It is clear that the judges, in particular Danforth, and Parris, question the witnesses in Act III in a way that does nothing to help the cause of justice. What is vital to remember is that each of the main judges or the people involved in the case clearly have their own perspective on the witch trials, and their own motives for ensuring that people continue to be accused. Parris, for example, is using this situation to bolster his own authority, whereas Danforth feels he is chosen by God to bring down a massive work of the evil one. These perspectives prevent them from seeing the true situation, and causes them to judge the witnesses before they have even heard the evidence. Note how Danforth presses Mary Warren at the first sign of faltering:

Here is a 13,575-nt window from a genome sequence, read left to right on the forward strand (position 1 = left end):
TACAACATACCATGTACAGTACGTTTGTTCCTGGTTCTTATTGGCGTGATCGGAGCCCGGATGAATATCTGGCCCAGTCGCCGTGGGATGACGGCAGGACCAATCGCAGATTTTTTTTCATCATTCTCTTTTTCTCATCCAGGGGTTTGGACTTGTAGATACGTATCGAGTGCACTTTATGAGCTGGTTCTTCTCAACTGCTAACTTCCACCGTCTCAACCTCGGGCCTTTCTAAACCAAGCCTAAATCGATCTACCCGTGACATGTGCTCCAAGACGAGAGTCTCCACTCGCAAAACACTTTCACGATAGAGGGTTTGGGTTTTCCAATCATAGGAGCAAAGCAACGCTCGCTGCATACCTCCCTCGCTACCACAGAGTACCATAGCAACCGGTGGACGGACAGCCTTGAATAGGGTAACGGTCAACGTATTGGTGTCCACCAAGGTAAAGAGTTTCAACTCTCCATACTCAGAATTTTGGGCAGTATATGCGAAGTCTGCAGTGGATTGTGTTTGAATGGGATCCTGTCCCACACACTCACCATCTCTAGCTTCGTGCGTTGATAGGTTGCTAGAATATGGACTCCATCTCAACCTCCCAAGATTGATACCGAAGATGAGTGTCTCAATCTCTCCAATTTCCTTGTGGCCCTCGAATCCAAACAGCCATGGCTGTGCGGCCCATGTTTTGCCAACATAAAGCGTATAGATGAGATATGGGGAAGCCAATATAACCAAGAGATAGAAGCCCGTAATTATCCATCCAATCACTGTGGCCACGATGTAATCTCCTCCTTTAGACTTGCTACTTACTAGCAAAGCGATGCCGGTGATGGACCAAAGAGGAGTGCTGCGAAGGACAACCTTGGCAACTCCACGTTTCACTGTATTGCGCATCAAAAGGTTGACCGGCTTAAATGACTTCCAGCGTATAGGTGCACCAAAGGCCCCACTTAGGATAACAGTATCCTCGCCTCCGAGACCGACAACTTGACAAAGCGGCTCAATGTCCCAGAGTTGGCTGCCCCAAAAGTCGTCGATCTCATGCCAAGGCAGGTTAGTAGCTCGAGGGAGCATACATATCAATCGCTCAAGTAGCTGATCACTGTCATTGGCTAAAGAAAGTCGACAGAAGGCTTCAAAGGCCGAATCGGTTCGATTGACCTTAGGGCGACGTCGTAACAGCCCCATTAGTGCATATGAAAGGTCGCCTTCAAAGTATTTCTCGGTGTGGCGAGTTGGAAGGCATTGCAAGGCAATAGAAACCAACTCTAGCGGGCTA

I cannot hear you. What do you say? Mary utters again unintelligibly. You will confess yourself or you will hang! He turns her roughly to face him. Do you know who I am? I say you will hang if you do not open with me!
It is clear that Danforth is not interested in the truth: he has decided his truth, and he will wring that truth from Mary Warren whether she likes it or not. With this kind of pressure placed on the witnesses, it is no wonder that so many confessed to crimes they did not commit and were not guilty of. The whole system of asking the witnesses questions was not aimed at gaining true justice.